Normal.

I can’t count the number of times a non-autistic has told me, ‘wow, you seem so normal.’ Or some version of that sentence, when told that I’m autistic.

And I’m not the only one.

I imagine that most adult autistics have heard it at some point–or repeatedly.

So, here’s a list of reasons why non-autistics SHOULD NOT tell autistics ‘but you seem so normal’ or any variation of the same.

  1. Because WE ASKED YOU NOT TO DO IT.
  2. Because we asked you not to.
  3. The implication feels as though you believe we are not autistic enough for you–which makes us wonder what exactly you are envisioning as the behaviour of an autistic.
  4. It’s rude.
  5. But mostly, because autistics repeatedly ask you not to do it.

I mean, I could honestly come up with fifteen or twenty reasons. The most important one remains, autistics continue to talk about why you shouldn’t do it…listen to us.

The most frustrating thing in the world is finding your voice as an autistic and finding non-autistics aren’t interested in listening.

Please. Do better.

Here’s a great video by an autistic activist about what things you shouldn’t say to an autistic:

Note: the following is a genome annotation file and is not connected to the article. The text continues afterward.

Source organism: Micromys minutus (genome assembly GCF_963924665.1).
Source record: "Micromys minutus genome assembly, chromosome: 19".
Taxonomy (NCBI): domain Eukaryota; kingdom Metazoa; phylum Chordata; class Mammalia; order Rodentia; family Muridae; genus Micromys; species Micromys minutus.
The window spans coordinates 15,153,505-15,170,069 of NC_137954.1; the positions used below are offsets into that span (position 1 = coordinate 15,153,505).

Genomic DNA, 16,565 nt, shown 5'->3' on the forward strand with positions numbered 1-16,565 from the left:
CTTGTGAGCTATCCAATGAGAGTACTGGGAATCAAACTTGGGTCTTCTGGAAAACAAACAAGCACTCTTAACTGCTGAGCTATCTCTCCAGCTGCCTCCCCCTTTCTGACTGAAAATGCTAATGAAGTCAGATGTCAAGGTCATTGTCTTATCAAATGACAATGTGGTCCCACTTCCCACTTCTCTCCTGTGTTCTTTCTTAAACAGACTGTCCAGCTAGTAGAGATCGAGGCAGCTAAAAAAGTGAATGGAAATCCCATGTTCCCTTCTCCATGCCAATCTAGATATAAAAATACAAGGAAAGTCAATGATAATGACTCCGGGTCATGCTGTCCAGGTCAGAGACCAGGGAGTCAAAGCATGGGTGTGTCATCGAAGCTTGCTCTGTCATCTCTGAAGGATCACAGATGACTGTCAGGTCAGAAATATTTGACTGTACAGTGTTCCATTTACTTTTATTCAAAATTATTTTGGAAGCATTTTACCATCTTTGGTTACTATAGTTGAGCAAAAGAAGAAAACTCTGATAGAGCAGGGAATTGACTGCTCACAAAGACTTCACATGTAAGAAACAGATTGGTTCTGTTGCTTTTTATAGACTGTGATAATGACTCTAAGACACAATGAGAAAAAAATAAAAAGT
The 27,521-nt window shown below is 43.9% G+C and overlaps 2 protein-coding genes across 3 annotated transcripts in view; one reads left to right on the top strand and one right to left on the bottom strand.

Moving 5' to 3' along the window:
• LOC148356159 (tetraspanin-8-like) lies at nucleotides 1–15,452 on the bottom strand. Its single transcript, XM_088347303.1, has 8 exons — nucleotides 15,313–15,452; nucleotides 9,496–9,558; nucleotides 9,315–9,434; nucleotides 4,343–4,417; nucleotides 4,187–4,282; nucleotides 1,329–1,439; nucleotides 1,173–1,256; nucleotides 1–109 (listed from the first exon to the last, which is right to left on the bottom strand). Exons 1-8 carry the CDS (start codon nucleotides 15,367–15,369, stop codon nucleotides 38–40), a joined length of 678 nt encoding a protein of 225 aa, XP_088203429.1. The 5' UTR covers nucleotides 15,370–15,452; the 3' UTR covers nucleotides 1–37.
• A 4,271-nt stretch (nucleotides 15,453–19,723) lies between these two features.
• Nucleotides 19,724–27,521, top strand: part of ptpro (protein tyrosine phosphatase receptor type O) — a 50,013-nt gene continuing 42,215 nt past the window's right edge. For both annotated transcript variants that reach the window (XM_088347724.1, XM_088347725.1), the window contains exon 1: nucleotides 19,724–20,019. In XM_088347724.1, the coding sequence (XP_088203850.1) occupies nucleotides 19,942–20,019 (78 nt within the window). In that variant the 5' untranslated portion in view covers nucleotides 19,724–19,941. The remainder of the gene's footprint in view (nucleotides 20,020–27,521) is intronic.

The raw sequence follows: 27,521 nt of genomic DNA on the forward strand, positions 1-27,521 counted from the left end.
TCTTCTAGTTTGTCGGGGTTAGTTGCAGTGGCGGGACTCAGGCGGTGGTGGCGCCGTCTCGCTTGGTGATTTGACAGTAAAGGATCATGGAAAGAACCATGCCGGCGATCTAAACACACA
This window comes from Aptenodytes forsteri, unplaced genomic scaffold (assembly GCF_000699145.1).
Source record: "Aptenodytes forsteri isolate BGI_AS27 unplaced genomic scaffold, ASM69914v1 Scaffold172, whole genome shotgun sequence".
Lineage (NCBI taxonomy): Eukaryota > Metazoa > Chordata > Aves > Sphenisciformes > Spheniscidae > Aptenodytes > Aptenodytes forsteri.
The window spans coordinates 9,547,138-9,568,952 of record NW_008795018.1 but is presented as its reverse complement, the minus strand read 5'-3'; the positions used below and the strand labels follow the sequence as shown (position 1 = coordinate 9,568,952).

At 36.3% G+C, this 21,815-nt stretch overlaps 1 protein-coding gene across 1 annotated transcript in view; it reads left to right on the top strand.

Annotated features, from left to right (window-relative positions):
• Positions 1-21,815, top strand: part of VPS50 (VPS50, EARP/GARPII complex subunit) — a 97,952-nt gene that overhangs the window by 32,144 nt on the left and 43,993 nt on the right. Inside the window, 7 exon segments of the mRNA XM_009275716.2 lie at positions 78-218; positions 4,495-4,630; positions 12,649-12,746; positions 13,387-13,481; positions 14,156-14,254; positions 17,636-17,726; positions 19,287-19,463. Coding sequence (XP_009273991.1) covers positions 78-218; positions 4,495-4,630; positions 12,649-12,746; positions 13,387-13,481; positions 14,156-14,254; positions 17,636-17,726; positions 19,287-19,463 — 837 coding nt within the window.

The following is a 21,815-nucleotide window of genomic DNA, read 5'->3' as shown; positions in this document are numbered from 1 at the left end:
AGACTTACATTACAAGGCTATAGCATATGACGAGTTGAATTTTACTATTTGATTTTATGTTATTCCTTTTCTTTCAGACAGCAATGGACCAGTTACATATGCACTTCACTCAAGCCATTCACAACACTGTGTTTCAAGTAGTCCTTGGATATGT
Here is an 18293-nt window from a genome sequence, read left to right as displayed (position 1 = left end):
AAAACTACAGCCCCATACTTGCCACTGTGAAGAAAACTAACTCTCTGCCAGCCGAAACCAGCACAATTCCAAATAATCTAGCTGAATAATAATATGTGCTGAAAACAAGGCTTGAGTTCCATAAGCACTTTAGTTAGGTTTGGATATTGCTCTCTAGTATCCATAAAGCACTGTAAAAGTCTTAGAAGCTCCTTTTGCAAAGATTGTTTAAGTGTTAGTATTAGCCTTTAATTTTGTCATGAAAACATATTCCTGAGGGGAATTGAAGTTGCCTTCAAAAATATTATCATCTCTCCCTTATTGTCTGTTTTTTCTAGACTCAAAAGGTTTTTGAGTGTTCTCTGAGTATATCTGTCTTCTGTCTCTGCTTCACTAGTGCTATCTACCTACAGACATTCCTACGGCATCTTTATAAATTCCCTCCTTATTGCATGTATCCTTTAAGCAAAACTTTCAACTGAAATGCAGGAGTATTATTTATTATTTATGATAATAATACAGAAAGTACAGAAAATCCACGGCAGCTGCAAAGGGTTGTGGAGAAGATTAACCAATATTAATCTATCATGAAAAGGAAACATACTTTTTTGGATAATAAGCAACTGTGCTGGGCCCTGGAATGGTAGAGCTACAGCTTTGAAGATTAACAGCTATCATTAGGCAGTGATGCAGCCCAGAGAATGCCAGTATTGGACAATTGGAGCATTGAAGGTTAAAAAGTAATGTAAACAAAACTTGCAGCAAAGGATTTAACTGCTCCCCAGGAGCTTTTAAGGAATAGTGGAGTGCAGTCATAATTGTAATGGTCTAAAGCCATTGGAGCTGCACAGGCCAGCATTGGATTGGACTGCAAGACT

Creating a Diverse World.

delicious chocolate pralines

One thing I adore about my close circle of friends is the sheer diversity amongst them.   My friends are a mixed bag of race, nationality, sexuality, neuro-diversity and religious and political beliefs.  Why? Because unless you purposefully restrict yourself, it’s impossible not to have a diverse group of close friends and acquaintances in today’s world.  It may be helped by the fact that I grew up traveling around the world and the idea of selecting my friends from only one subset of humanity is nothing short of absurd to me.

Why would I restrict myself like that?

It’s hard enough, as someone with Apserger’s Syndrome, to develop and build friendships because interpersonal relationships are difficult for me.  It takes extra work on my part, and extra patience on their part.  And I am grateful to my friends who make the effort.  I’d be a lonely sad soul without them

The thing is though life is so much more fun when allow others to expand your horizons.

When I started thinking about the people and shifters in the Blackbird world, I wanted it to be just as diverse.

So what sort of mixed bag can you expect from the pack?

There are several diverse couples in the series, just a few of these are:

Josh and Alicia: Josh is black and all British while Alicia is in Josh’s words a Moroccan princess.

Lorcan and Ronan: Ronan is all Irish, but Lorcan is part Irish and part Korean. (m/m)

Sammie and Rosie: Sammie is half-Chinese and half-British, Rosie happens to be asexual though not aromantic. (f/f)

Elaine and Alim: Elaine is British and the resident Aspie in the Blackbird pack, Alim is Moroccan and not a sheikh no matter what his niece Alicia and her best friend Ivy claim.

How about you? Do you enjoy diversity in your romance?